Rishabhdev was married to Jayanti, the daughter of Indra. Jayanti gave birth to one hundred sons. Bharata was the eldest among them. The youngest nine sons became Yogeshwara. Eighty one sons accepted Brahminism. Remaining nine brothers followed their elder brother Bharata. One day Rishabhdev called a meeting of his sons and preached them about the well being of human beings. “Sons” he said, “Never misuse this human body. You have got this human life by great luck and God’s grace. He does not deserve to be called as a friend, teacher or father who does not preach his friend, disciple or son about the welfare of the self.” Preaching that Rishabhdev enthroned Bharata and himself departed for his supreme abode.
The king Bharata was a great devotee. By his father’s permission he had married to Panchjam, the daughter of Vishvarupa. They begot five sons. Bharata dedicated his religious actions to Lord Vasudev. Thus by the purification of his actions, his conscience was also purified. So he transferred the kingdom to his son and himself took an abode in Pulhashram (hermitage of Pulaha) on the banks of the river Gandaki. There he passed his time in the worship of God.
One fine morning, when he was performing libations in the river, a pregnant Doe arrived on the opposite bank to drink water. At that time a lion roared somewhere in the forest behind her. Frightened by the roar, the doe jumped into the river to save her life. But the doe lost her life in the action while her foetus fell in the river.
Feeling pity for the fawn, Rajarshi Bharata took it and began to foster it. Day by day Bharata’s affection grew for the fawn. Slowly he became irregular in his daily routine. But Bharata loved the fawn more than his routine. When the fawn grew into a deer, by its natural instinct it joined its mates. On his return, Bharata did not find the deer and grew so restless that he died out of depression. As his mind was fixed on the deer at death, he was born in his next birth as a deer. Bharata was a prudent man. But affection did not spare even him.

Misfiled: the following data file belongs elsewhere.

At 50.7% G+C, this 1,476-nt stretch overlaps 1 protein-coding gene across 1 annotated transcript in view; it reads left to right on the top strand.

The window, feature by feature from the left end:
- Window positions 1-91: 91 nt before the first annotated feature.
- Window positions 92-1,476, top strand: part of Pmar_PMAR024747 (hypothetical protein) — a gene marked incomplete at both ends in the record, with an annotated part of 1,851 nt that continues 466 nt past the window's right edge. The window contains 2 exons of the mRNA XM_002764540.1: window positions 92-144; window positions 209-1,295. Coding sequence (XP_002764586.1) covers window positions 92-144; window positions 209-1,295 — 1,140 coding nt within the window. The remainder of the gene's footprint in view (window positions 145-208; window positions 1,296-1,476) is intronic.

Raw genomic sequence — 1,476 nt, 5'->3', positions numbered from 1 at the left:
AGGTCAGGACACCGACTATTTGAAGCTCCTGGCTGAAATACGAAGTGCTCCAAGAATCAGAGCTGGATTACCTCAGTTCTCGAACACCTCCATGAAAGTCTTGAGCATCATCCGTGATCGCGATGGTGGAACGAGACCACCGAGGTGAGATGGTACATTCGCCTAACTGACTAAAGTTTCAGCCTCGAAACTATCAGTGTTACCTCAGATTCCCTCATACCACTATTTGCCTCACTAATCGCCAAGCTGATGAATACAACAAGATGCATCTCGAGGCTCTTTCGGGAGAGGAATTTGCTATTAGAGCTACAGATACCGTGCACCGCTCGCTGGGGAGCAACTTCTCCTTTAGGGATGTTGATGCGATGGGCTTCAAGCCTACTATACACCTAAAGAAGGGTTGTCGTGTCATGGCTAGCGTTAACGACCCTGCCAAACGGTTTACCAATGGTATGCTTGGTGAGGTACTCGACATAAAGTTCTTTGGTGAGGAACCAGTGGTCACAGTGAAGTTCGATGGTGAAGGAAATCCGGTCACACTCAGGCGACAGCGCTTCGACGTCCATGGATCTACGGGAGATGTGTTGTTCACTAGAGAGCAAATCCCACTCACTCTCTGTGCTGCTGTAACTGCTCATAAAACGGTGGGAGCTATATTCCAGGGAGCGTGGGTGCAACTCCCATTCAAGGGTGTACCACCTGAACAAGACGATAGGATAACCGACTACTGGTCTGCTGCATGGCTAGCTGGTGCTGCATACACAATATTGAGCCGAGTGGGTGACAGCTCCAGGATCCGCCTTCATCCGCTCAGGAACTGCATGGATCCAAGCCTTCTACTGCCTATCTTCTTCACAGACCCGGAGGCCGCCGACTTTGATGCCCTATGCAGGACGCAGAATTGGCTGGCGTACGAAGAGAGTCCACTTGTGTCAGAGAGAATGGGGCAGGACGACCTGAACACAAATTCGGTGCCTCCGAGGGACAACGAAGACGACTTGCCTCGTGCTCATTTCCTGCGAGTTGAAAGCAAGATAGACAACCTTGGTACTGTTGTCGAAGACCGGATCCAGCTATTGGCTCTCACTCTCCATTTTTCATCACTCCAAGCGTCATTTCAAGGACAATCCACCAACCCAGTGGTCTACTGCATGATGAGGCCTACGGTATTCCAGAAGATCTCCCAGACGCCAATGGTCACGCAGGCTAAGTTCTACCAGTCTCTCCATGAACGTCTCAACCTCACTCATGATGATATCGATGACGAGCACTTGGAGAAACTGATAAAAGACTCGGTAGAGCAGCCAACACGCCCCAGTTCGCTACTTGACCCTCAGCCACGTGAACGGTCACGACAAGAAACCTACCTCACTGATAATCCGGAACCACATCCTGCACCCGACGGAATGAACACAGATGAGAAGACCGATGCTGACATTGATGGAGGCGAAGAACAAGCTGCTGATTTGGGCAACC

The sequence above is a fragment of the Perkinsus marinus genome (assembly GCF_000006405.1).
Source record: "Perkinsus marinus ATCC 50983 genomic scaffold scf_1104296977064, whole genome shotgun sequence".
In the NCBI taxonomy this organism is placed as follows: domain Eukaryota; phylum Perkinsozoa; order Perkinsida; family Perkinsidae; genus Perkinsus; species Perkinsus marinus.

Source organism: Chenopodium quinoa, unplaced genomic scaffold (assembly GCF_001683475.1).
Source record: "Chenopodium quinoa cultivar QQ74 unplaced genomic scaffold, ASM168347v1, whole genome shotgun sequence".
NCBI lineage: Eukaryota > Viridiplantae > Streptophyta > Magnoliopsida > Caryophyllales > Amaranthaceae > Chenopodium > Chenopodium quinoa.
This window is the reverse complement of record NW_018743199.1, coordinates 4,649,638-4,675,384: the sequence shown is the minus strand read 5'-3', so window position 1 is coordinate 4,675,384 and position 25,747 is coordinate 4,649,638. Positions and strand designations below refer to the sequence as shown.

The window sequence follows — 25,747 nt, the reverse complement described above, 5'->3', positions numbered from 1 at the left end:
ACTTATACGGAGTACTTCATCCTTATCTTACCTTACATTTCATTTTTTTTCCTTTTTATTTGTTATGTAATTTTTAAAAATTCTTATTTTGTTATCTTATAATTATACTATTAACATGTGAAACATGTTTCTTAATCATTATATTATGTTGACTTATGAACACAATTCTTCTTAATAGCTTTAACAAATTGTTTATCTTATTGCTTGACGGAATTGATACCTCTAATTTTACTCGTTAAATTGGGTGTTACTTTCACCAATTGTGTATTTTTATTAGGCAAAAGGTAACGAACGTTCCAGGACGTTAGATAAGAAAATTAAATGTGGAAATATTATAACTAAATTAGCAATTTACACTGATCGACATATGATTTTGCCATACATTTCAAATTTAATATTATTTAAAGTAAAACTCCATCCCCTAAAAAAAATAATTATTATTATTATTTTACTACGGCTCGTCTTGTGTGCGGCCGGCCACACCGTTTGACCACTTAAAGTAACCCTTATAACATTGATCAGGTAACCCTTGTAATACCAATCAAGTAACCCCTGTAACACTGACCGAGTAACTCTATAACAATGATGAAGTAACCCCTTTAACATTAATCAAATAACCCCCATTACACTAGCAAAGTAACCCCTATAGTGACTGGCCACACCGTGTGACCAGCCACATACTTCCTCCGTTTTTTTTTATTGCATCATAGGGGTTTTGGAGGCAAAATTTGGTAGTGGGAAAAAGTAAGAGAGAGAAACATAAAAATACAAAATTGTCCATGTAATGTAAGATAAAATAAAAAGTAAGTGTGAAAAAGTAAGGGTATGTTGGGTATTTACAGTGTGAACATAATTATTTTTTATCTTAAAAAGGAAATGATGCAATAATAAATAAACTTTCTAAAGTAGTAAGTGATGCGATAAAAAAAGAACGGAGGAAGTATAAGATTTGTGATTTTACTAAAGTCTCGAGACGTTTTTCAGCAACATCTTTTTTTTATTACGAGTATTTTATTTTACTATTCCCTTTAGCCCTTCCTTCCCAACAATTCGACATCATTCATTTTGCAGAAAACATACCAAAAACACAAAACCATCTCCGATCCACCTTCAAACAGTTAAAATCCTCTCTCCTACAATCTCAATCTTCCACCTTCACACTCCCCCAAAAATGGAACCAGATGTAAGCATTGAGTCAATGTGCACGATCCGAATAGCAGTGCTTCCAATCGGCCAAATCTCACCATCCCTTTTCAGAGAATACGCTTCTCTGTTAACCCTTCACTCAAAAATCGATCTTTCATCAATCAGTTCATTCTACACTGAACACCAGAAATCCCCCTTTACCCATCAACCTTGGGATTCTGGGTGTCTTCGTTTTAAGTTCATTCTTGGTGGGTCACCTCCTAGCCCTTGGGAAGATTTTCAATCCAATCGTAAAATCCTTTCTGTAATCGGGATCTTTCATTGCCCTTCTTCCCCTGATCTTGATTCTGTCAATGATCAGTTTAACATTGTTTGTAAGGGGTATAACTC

What would be the fate of common people then? They are easy targets of the feelings and are more vulnerable to fall prey to attachment and affection. When a derangement occurs in the intellect of man, he begins to conduct irreligiously, but thinks that his behaviour is religious. Realizing his mistake, Bharata as a deer, came to his hermitage and once again began his penance before God. Even in deer incarnation Bharata had a strong feeling of detachment.
When Bharata’s deer incarnation ended, he took his next birth in a Brahmin’s home. Sometime after the birth, his mother died. By God’s grace Bharata had remembrance of his previous birth. So he always remained immersed in reflection on Hari (God). To avoid attention he posed himself as an insane stupid, blind and deaf person. Even his brothers neglected him seeing his inertia. Now he was free to wander at will. He was satisfied with what he got and doing menial jobs.